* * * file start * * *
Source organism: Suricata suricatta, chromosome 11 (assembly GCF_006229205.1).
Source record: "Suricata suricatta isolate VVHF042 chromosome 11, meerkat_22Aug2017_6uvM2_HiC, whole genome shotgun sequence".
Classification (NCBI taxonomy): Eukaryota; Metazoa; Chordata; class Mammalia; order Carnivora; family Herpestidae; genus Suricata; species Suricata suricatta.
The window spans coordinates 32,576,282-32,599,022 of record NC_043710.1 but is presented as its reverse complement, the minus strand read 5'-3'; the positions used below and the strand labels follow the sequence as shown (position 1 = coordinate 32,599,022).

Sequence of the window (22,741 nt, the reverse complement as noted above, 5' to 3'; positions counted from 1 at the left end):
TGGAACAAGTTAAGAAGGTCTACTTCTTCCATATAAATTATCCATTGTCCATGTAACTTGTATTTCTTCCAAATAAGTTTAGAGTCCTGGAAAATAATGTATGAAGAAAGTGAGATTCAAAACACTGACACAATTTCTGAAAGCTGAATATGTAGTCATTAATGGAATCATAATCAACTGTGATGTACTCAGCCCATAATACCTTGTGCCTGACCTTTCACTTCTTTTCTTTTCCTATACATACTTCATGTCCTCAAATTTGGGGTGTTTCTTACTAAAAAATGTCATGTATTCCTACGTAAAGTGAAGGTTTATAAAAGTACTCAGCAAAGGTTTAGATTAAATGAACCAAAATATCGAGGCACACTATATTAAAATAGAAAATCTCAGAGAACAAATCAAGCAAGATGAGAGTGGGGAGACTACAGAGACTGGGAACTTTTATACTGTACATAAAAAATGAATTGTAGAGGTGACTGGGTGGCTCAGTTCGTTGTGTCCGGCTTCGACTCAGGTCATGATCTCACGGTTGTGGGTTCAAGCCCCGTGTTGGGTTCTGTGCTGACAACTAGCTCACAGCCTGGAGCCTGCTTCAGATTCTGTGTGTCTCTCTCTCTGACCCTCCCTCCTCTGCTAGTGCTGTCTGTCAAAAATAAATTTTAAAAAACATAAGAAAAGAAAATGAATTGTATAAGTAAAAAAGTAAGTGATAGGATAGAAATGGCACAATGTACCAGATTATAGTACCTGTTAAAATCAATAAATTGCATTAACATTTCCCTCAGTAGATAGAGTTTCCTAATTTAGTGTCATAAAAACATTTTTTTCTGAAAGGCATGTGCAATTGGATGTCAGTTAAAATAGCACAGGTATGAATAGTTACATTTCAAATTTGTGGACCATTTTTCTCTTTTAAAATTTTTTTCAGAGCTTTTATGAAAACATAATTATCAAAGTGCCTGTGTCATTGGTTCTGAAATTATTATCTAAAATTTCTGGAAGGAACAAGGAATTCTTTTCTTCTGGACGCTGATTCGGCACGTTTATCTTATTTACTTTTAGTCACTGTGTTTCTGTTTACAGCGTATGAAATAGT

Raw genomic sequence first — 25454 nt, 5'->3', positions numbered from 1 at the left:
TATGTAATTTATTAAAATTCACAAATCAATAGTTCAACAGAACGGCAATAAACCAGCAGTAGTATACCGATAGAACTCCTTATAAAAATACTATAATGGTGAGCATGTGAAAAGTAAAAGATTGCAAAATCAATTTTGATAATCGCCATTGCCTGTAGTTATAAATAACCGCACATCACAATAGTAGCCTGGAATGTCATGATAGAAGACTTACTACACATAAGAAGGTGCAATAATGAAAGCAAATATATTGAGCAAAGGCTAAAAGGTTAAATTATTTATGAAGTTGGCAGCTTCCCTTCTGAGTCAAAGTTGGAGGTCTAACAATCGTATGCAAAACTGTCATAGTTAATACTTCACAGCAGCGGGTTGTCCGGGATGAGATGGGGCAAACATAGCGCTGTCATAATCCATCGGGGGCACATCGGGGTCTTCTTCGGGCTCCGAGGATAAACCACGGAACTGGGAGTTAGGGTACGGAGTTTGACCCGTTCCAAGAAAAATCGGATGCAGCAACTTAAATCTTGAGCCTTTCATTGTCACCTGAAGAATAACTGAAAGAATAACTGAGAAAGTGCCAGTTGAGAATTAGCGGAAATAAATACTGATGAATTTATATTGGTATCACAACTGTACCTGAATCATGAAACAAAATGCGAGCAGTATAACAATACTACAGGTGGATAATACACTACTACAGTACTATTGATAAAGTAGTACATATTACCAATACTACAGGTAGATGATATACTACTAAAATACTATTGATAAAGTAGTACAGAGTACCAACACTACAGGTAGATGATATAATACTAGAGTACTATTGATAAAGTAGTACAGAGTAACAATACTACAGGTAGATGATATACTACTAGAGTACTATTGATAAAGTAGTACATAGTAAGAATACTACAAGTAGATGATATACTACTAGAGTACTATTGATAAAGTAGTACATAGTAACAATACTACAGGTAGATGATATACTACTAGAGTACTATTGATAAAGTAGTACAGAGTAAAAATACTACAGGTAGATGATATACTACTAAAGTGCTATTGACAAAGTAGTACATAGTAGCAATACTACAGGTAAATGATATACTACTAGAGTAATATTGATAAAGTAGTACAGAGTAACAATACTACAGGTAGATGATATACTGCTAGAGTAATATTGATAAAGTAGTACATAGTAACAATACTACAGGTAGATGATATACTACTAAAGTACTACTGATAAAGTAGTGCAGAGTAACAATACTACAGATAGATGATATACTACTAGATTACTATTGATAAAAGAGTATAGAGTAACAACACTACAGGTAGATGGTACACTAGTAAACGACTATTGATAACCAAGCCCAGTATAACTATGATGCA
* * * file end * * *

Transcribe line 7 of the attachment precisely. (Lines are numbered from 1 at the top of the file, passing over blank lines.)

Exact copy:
Raw genomic sequence first — 25454 nt, 5'->3', positions numbered from 1 at the left: